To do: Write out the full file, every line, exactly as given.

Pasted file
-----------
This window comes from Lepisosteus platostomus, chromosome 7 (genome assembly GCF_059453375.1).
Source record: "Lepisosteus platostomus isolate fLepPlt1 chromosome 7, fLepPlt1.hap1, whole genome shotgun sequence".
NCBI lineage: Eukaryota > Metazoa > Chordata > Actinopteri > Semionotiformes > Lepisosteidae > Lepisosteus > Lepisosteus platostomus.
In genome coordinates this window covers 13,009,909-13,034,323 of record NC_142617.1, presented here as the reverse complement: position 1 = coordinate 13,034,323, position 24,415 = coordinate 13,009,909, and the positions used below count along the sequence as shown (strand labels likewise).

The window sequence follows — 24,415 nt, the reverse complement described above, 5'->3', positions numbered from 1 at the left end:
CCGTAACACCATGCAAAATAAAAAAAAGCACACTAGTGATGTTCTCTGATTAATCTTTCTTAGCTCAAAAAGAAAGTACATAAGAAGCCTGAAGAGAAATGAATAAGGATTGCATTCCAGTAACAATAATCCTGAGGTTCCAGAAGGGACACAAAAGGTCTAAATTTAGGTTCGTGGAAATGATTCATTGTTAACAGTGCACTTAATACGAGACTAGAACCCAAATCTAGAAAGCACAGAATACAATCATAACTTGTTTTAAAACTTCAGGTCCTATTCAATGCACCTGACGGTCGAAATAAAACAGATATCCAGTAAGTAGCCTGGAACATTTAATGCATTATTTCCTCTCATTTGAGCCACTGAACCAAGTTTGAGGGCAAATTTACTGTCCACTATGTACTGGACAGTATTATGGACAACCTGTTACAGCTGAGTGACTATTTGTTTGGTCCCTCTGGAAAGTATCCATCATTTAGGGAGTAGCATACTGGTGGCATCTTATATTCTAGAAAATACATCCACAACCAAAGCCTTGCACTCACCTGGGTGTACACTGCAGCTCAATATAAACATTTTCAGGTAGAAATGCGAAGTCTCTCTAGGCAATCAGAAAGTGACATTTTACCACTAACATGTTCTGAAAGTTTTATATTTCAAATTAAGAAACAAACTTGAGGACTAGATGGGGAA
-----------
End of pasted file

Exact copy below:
This window comes from Lepisosteus platostomus, chromosome 7 (genome assembly GCF_059453375.1).
Source record: "Lepisosteus platostomus isolate fLepPlt1 chromosome 7, fLepPlt1.hap1, whole genome shotgun sequence".
NCBI lineage: Eukaryota > Metazoa > Chordata > Actinopteri > Semionotiformes > Lepisosteidae > Lepisosteus > Lepisosteus platostomus.
In genome coordinates this window covers 13,009,909-13,034,323 of record NC_142617.1, presented here as the reverse complement: position 1 = coordinate 13,034,323, position 24,415 = coordinate 13,009,909, and the positions used below count along the sequence as shown (strand labels likewise).

The window sequence follows — 24,415 nt, the reverse complement described above, 5'->3', positions numbered from 1 at the left end:
CCGTAACACCATGCAAAATAAAAAAAAGCACACTAGTGATGTTCTCTGATTAATCTTTCTTAGCTCAAAAAGAAAGTACATAAGAAGCCTGAAGAGAAATGAATAAGGATTGCATTCCAGTAACAATAATCCTGAGGTTCCAGAAGGGACACAAAAGGTCTAAATTTAGGTTCGTGGAAATGATTCATTGTTAACAGTGCACTTAATACGAGACTAGAACCCAAATCTAGAAAGCACAGAATACAATCATAACTTGTTTTAAAACTTCAGGTCCTATTCAATGCACCTGACGGTCGAAATAAAACAGATATCCAGTAAGTAGCCTGGAACATTTAATGCATTATTTCCTCTCATTTGAGCCACTGAACCAAGTTTGAGGGCAAATTTACTGTCCACTATGTACTGGACAGTATTATGGACAACCTGTTACAGCTGAGTGACTATTTGTTTGGTCCCTCTGGAAAGTATCCATCATTTAGGGAGTAGCATACTGGTGGCATCTTATATTCTAGAAAATACATCCACAACCAAAGCCTTGCACTCACCTGGGTGTACACTGCAGCTCAATATAAACATTTTCAGGTAGAAATGCGAAGTCTCTCTAGGCAATCAGAAAGTGACATTTTACCACTAACATGTTCTGAAAGTTTTATATTTCAAATTAAGAAACAAACTTGAGGACTAGATGGGGAA